Not every confession has to be mine, does it? I can offer you someone else’s confessions, right? Prism City has a lot of candidates with juicy confessions. Sins pave the pristine streets, and the banners of debauchery wave in the broken ghettos. Most of all, those who live in the ivory towers, otherwise known as those who helm the corporate ships that war across the urban lands – those CEOs have plenty of skeletons to line their closets. Some keep them hidden better than others.
The hologram technology that quickly inundated our city, from waiters to bank tellers to entertainment, didn’t happen by accident or overnight. It didn’t even happen for many of the professions it came to utilize. It had a darker, deeper ulterior motive that spread like wildfire until it was all-consuming, and the corporate titans were in charge of that catalyst. They say that technology doubles every two years, but the technology that produced viable, almost invisible holograms in everyday life was more than a leap. It crossed a chasm of our societal development.
People like Langston Romaijn and Deirdre Bader, people who were the visible one percent of the city that warred over its fate from behind a desk in a boardroom, they were the reason that the hologram technology was expedited and given the funds needed to make that leap. This was before the Star Dog technology became center stage, but those who knew how to move their pawns across the urban board knew the steps needed to take the queen. Then it was only a matter of time until they reached the king. One of the pawns was the hologram technology.
They knew it had to be good. They knew the holograms had to be imperceptible, especially to those who were trained to be fooled by it. There wasn’t room for any mistakes, and they had limited time to perfect it in. It was just a side effect that the entire city would adopt holograms into their routines and lives. Its first purpose had a long calculated history tied up in the corporate giants that ruled Prism City. Its devastating denouement wasn’t obvious until after the Star Dog technology went into motion, at least to me. I watched from afar as they built the house that would act like a puppet show. I saw the machinery brought in and hard-wired into the very walls to make it as elaborate and fulfilling as they could.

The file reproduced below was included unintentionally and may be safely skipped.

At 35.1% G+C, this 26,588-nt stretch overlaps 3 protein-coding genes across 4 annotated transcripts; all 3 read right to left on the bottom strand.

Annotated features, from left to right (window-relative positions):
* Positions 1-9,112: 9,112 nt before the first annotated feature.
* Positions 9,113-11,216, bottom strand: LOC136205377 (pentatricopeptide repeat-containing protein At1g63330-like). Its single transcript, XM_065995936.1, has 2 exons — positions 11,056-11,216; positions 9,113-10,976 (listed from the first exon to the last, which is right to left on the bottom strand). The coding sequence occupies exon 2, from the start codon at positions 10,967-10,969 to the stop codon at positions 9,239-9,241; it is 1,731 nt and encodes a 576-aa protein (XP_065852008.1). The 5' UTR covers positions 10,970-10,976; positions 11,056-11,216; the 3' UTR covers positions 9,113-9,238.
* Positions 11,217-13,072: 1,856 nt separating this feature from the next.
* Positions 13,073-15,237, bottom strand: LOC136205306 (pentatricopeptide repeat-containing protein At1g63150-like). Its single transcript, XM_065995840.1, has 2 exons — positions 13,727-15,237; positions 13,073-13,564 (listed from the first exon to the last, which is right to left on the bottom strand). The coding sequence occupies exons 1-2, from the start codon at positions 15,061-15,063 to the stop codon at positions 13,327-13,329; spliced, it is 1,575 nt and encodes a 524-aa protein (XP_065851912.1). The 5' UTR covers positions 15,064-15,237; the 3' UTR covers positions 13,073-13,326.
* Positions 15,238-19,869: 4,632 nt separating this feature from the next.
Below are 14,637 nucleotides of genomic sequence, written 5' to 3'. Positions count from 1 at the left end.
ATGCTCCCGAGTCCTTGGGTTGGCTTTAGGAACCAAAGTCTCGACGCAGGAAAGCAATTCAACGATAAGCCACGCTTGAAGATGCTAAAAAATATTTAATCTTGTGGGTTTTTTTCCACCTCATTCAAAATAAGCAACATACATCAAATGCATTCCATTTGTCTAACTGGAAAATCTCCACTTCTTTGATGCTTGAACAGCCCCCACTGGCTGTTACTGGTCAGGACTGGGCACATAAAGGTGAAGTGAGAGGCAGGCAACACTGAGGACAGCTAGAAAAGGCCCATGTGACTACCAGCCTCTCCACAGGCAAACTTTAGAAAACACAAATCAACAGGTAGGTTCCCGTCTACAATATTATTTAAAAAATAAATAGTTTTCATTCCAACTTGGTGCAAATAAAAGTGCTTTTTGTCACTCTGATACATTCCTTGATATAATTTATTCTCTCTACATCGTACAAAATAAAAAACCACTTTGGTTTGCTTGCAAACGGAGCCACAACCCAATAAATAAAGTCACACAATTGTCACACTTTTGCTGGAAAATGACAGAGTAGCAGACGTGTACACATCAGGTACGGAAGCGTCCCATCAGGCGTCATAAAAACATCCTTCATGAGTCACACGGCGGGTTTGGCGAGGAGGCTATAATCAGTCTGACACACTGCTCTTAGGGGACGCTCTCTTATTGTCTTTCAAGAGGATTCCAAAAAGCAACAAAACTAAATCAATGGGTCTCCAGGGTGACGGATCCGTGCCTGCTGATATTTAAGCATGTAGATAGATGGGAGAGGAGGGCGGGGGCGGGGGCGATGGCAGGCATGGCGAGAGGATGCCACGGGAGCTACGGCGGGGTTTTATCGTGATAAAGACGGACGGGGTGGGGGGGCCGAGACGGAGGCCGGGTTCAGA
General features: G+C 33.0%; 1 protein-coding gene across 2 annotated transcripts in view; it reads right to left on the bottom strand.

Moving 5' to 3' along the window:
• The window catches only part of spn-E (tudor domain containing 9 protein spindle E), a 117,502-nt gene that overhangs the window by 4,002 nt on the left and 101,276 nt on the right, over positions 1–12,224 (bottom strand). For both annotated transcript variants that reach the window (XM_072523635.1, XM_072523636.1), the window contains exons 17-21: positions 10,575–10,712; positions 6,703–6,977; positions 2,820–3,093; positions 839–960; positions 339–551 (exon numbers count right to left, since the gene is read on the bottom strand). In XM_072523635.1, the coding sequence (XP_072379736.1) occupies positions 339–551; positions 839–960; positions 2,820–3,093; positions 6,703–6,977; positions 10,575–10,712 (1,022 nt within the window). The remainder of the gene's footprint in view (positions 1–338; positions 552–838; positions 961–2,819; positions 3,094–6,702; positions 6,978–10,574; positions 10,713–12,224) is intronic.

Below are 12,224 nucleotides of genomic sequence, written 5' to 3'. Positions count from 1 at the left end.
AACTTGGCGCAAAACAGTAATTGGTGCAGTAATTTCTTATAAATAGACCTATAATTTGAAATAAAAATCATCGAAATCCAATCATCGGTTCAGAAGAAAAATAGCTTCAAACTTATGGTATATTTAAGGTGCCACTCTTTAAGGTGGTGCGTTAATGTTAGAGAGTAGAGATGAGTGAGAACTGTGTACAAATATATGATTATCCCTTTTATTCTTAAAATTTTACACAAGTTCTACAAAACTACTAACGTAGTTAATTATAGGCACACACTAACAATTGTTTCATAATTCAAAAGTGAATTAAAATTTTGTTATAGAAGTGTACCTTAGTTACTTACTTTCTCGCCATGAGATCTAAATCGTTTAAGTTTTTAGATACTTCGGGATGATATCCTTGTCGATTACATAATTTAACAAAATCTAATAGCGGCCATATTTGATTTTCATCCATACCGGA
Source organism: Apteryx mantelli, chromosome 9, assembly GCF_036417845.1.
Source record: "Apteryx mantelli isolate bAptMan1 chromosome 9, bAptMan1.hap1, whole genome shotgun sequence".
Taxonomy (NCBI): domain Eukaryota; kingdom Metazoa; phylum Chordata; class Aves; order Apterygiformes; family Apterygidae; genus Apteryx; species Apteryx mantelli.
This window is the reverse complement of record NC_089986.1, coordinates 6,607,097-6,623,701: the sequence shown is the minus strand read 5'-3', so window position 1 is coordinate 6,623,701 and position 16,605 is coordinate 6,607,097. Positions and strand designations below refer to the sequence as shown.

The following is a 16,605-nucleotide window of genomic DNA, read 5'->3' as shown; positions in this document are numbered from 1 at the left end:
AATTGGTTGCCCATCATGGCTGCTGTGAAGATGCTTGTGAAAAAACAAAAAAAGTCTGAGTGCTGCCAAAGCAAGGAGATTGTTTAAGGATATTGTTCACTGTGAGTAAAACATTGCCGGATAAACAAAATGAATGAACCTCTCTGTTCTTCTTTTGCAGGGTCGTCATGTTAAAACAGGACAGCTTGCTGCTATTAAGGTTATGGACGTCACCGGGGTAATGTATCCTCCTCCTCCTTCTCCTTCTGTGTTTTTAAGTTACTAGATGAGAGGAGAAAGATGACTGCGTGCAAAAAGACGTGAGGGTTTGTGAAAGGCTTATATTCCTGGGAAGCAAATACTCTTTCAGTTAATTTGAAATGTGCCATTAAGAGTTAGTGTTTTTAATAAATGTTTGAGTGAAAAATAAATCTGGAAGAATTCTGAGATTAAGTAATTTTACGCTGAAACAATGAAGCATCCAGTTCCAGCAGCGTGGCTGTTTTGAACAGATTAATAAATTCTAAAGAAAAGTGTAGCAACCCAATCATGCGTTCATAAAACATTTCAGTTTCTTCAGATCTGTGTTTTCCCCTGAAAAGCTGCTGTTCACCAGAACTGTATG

I might have been fooled, if I didn’t know any better. He had just left behind the veil of a computer-induced fog and leapt into his own being, and I may never know what that’s like. The closest I can relate is the prior version of myself that was unenlightened to D-MISE’s main plan. I don’t know how I would have reacted, had I been on that side of things. I feel a little remorse, but I knew it was necessary. It made him stronger. Early on, I thought his strength would be instrumental in propelling us to After, but fate intervened – the one he chose – and the cards played out differently. We were left alone in Prism City, and I still don’t blame him.
Not one single iota.